This is a sermon for the feast of St. Faith of Agen. The Scripture it references is John 15:18-21.
Mahatma Gandhi said: “I like your Christ, I do not like your Christians. Your Christians are so unlike your Christ.”
Gandhi, of course, spoke out of a particular political and social context. For him, Christians were oppressive colonial overlords; economically exploitative, power-hungry, and deeply, deeply racist.
I hope it goes without saying that Gandhi’s observation was correct; Christians in his experience were so unlike Christ.
If we put that next to what Jesus said in our gospel reading today, though, we realise that we may have – at least potentially – something which may allow Christians to be a bit self-deceptive.
You see, Jesus said: If the world hates you, be aware that it hated me before it hated you. If you belonged to the world, the world would love you as its own. Because you do not belong to the world, but I have chosen you out of the world—therefore the world hates you… If they persecuted me, they will persecute you; if they kept my word, they will keep yours also. But they will do all these things to you on account of my name, because they do not know him who sent me.
The problem – or at least the potential problem – is that we can read this and, even when we’re not being very like Christ at all, can convince ourselves that it’s good and right that the world hates us, because after all, they hated Christ first. That the criticisms of those around us are evidence of how much we have it right.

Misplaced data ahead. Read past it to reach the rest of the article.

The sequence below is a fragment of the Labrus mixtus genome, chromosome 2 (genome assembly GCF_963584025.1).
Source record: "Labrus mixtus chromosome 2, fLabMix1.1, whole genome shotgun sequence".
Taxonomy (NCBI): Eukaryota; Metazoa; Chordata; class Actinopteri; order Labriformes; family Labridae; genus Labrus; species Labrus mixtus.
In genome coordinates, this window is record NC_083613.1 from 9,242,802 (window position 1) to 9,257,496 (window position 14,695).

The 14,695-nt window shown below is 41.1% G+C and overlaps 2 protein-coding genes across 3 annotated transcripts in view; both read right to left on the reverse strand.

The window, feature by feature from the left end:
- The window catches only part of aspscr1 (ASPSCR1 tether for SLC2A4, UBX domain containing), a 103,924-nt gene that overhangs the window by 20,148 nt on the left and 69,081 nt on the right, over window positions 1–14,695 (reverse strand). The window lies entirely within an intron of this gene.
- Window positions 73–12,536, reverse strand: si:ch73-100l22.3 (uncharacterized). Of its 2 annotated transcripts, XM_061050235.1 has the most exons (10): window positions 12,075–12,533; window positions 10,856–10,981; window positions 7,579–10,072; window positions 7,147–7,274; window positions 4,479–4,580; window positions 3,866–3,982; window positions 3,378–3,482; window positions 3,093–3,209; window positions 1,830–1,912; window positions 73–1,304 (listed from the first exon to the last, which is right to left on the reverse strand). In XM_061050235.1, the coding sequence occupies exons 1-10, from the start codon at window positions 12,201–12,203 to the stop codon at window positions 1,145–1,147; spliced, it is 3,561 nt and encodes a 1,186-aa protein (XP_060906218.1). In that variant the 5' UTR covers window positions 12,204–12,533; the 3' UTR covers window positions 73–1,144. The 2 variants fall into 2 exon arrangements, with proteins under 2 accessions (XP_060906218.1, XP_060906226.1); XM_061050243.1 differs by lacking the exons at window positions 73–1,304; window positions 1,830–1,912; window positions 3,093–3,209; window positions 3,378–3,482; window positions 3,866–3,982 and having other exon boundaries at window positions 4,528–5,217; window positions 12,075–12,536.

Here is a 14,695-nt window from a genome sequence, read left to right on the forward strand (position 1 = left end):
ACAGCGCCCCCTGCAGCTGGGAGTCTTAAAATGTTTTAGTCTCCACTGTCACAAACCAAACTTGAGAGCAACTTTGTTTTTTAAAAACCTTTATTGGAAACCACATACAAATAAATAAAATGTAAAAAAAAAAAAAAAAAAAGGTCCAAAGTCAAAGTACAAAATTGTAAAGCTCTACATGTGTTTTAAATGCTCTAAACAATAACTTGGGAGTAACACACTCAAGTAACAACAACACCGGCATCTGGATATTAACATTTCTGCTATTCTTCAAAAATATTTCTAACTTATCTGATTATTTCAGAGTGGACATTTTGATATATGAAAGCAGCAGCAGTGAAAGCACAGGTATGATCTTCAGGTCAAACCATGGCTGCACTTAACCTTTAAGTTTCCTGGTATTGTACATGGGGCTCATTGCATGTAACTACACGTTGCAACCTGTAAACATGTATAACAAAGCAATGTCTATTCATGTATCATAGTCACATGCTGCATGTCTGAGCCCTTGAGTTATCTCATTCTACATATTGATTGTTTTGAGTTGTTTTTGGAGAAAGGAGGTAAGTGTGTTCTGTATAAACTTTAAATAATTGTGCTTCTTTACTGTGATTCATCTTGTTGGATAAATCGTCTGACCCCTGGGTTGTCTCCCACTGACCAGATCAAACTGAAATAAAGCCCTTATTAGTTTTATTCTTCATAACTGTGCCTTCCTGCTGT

And this is where the stories of the martyrs can be quite helpful to us.
Take St. Faith. (It’s her day, after all!)
When we look at Faith, although the accounts describe her answering to the authorities with confidence and a “clear voice,” they describe a powerless person who refused to compromise her integrity in the face of personal threat.
Now, that’s Christ-like.
I think, for example, of what Paul wrote in Philippians:
“Let the same mind be in you that was in Christ Jesus,
who, though he was in the form of God,
did not regard equality with God
as something to be exploited,
but emptied himself,
taking the form of a slave,
being born in human likeness.
And being found in human form,
he humbled himself
and became obedient to the point of death
even death on a cross.”
There are some key phrases here. Jesus didn’t regard who he was as “something to be exploited.” As God himself, he set aside his power and his knowledge, “emptying himself” and placing himself in the hands of those whom he had come to save.
God could have chosen to accomplish God’s will by brute force, but he didn’t. He emptied himself, humbled himself, made himself vulnerable. And accepted that in doing so, suffering from human brutality was part of the deal. He deliberately yielded control of the situation to those who would kill him.
But this is where I wonder whether there’s a challenge for us. I’ve observed that for many of us, perhaps even most of us, in our culture today, we like our illusions of being in control. We will go to extraordinary lengths to keep them in place. We don’t like to admit that at times we are powerless, or worse, overpowered; and we’ve bought into the idea that it is shameful not to be in command of our circumstances.